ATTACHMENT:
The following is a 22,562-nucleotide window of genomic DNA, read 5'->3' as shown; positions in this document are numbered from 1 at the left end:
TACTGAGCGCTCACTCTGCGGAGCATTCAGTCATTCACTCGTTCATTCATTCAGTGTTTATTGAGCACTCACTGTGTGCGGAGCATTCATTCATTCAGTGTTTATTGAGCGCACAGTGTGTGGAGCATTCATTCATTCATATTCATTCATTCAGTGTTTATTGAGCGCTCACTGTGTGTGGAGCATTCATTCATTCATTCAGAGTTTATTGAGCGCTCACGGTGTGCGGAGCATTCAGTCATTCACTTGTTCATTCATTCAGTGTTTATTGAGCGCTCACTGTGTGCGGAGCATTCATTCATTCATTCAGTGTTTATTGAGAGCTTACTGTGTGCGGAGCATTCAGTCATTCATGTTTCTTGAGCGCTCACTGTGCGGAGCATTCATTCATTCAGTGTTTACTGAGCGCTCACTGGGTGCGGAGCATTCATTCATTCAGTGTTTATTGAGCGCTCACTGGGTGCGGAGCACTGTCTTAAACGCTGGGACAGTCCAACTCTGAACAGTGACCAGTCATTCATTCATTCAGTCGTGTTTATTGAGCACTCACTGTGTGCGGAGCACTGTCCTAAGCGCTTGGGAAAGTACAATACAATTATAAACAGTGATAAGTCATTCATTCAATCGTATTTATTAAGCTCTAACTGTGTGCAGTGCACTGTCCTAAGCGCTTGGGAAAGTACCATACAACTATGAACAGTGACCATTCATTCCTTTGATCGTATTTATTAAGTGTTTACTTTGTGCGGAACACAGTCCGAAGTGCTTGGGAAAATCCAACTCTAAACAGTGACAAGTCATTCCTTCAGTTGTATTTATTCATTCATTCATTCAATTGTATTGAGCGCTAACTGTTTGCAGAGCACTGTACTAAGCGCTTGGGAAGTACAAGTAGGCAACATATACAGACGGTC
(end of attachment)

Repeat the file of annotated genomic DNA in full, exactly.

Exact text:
The following is a 22,562-nucleotide window of genomic DNA, read 5'->3' as shown; positions in this document are numbered from 1 at the left end:
TACTGAGCGCTCACTCTGCGGAGCATTCAGTCATTCACTCGTTCATTCATTCAGTGTTTATTGAGCACTCACTGTGTGCGGAGCATTCATTCATTCAGTGTTTATTGAGCGCACAGTGTGTGGAGCATTCATTCATTCATATTCATTCATTCAGTGTTTATTGAGCGCTCACTGTGTGTGGAGCATTCATTCATTCATTCAGAGTTTATTGAGCGCTCACGGTGTGCGGAGCATTCAGTCATTCACTTGTTCATTCATTCAGTGTTTATTGAGCGCTCACTGTGTGCGGAGCATTCATTCATTCATTCAGTGTTTATTGAGAGCTTACTGTGTGCGGAGCATTCAGTCATTCATGTTTCTTGAGCGCTCACTGTGCGGAGCATTCATTCATTCAGTGTTTACTGAGCGCTCACTGGGTGCGGAGCATTCATTCATTCAGTGTTTATTGAGCGCTCACTGGGTGCGGAGCACTGTCTTAAACGCTGGGACAGTCCAACTCTGAACAGTGACCAGTCATTCATTCATTCAGTCGTGTTTATTGAGCACTCACTGTGTGCGGAGCACTGTCCTAAGCGCTTGGGAAAGTACAATACAATTATAAACAGTGATAAGTCATTCATTCAATCGTATTTATTAAGCTCTAACTGTGTGCAGTGCACTGTCCTAAGCGCTTGGGAAAGTACCATACAACTATGAACAGTGACCATTCATTCCTTTGATCGTATTTATTAAGTGTTTACTTTGTGCGGAACACAGTCCGAAGTGCTTGGGAAAATCCAACTCTAAACAGTGACAAGTCATTCCTTCAGTTGTATTTATTCATTCATTCATTCAATTGTATTGAGCGCTAACTGTTTGCAGAGCACTGTACTAAGCGCTTGGGAAGTACAAGTAGGCAACATATACAGACGGTC